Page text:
Kapoor speaks

“Anish Kapoor: Past, Present, Future” at the ICA
By GREG COOK  |  June 3, 2008
London sculptor Anish Kapoor was in town last week to visit Boston’s Institute of Contemporary Art, which opened the exhibit “Anish Kapoor: Past, Present, Future” on Friday. When I met with him there, he’s some of what he had to say:

“Art at one level is effect. And art is illusion. So I’ve always believed that the illusionistic in a way is allowed. Now in the age of Disney we have a certain association with the notion that anything illusionistic is also trivial. And I suspect that the true and deeper illusions are not trivial at all, they’re very profound.”

“At a simple level let’s take a work like Iris, which is for me a recessed concave mirror. For me it’s not a mirrored object or the illusion that it gives of upsidedownness or whatever. For me it’s a space full of mirror. And that does something quite different from any mirror that you’ve ever looked at. It’s a space full of mirror. There’s something ethereal about it. There’s something not quite real about it. There’s a kind of virtualness to it. I think it’s a new kind of space. It’s a new proposition, a new idea about the way space is affected, about the status of an object. It’s not quite there. And that’s why I’m interested in it.”

“The minimalists, of course, were very, very concerned with the idea that ‘What you saw was what you saw.’ That’s it, it’s there, nothing else. Now, I’m afraid I don’t believe that. I’m afraid I believe that what you see isn’t what you see. It’s never what you see. It never was what you see.”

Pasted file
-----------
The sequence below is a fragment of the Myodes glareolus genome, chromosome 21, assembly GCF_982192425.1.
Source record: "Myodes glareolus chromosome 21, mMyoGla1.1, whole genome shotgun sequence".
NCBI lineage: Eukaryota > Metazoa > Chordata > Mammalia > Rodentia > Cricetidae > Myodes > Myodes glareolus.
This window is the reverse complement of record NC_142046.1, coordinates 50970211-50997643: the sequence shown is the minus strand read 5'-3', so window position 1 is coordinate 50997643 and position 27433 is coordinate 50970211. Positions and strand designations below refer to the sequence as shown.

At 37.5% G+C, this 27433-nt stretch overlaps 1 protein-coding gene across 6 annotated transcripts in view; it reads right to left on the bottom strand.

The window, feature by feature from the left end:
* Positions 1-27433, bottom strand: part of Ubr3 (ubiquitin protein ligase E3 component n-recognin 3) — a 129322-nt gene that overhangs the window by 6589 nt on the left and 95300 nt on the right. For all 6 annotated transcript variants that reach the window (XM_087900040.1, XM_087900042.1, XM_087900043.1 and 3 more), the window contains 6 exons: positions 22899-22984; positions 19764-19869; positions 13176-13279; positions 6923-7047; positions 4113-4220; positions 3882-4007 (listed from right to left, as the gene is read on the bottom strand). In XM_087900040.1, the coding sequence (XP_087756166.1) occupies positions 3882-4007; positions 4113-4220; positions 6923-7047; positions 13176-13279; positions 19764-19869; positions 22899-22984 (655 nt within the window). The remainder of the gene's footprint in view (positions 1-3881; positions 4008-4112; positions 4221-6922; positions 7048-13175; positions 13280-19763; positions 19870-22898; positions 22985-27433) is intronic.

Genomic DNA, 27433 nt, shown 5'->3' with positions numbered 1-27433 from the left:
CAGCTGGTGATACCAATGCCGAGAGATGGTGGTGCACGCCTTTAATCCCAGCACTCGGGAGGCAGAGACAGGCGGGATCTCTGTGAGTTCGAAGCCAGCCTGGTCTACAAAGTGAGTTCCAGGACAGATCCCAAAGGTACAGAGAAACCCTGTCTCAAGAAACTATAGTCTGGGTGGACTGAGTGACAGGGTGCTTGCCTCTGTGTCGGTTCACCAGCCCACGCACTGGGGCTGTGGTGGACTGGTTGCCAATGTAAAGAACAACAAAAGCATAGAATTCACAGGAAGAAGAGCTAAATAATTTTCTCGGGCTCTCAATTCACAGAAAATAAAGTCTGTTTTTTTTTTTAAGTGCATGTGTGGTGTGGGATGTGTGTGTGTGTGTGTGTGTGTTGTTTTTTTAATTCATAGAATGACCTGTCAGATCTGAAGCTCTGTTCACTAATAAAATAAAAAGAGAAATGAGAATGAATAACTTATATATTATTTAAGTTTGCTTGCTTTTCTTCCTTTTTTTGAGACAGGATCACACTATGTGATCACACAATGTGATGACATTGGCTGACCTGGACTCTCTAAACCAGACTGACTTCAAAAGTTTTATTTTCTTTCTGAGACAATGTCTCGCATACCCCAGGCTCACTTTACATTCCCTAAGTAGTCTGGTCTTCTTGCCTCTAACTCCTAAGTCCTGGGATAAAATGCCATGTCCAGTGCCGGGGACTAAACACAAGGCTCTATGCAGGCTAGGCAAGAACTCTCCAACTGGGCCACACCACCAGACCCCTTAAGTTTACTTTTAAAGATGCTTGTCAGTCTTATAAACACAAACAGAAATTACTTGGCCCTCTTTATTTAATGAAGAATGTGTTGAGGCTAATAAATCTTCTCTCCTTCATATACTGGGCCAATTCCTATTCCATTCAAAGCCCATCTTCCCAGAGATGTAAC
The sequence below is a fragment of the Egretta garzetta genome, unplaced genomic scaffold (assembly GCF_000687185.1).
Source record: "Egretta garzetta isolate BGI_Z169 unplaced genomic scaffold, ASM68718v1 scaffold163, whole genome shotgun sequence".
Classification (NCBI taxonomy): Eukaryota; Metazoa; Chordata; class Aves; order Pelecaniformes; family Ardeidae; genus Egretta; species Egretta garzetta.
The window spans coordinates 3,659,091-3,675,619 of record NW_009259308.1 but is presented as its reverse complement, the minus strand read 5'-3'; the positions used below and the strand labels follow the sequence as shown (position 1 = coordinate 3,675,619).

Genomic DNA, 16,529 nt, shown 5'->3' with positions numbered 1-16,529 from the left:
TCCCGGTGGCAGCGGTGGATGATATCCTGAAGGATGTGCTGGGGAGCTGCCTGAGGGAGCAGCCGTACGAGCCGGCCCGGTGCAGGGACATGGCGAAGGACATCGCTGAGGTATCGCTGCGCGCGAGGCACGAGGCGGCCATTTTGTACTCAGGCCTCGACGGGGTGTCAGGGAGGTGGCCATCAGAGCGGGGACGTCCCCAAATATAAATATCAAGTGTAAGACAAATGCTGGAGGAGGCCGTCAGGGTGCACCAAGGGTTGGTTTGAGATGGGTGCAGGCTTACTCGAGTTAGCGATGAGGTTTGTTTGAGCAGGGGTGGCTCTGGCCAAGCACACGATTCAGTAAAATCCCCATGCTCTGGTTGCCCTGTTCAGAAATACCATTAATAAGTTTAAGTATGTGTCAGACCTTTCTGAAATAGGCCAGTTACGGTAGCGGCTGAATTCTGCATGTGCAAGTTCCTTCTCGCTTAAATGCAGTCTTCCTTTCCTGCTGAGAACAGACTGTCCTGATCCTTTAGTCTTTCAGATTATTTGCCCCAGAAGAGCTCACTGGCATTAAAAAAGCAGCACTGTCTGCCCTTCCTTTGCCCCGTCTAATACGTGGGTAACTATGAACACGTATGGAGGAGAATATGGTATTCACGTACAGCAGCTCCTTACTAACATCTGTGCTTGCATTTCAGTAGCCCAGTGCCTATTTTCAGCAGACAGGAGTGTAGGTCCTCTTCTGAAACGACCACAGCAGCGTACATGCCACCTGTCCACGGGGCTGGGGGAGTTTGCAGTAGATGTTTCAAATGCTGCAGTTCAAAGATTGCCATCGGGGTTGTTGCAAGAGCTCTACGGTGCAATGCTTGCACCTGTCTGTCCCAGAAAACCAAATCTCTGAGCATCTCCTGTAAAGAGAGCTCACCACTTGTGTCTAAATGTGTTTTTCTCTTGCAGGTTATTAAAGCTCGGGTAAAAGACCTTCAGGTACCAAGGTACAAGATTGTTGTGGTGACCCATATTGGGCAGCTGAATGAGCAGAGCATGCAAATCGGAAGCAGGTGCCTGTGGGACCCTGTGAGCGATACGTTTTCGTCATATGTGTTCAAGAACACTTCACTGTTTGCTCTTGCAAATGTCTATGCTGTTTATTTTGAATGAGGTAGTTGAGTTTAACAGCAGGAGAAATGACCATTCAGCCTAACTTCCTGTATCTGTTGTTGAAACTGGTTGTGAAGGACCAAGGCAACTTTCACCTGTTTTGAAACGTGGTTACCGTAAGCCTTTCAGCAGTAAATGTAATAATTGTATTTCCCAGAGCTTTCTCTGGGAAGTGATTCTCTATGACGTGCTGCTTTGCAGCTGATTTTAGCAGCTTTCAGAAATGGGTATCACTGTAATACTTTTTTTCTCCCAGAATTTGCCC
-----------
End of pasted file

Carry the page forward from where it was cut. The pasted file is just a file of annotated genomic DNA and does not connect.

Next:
“Our ability to project meaning, our need to project meaning is so all-encompassing that we do it given just the smallest amount of information. And that as an artist one can direct that need for meaning. I think that’s one of the things I’m really engaged in.”

“Much of the imagery, many of the forms I’ve worked with over the years are very sexual. Let’s say that the modernist tradition in form — which is only one way of speaking about it, but why not — is mostly phallic, mostly upward and onward, and it leads to the rocket and the spaceship. I have a feeling that the truly modern, meaning modern of today, the ultra-modern form is inside-out. And I’m trying to look for it. I try to look for inside-out forms. If one could say there’s a shape to the Internet, I’d say it was inside-out. Or rather involuting. That’s one way of talking about something. Now, I like the idea that there’s a kind of little space on the inside of your armpit that has a — I know it, you know it, we all know it, it’s there as something, it’s a basic, it’s a kind of hollow that we instantly recognize. I want to get there, I want to get to that. Sometimes it’s an asshole, sometimes it’s vaginal. And I think that’s okay. That’s part of this, if you like, adventure. So the anthropomorphizing of the idea of an involuted form is something I’m engaged with.”

Related: The illusionist, A certain kind of disorientation, Styrofoam sorcery, More more >
  Topics: Museum And Gallery , Anish Kapoor, Anish Kapoor, Institute of Contemporary Art/Boston
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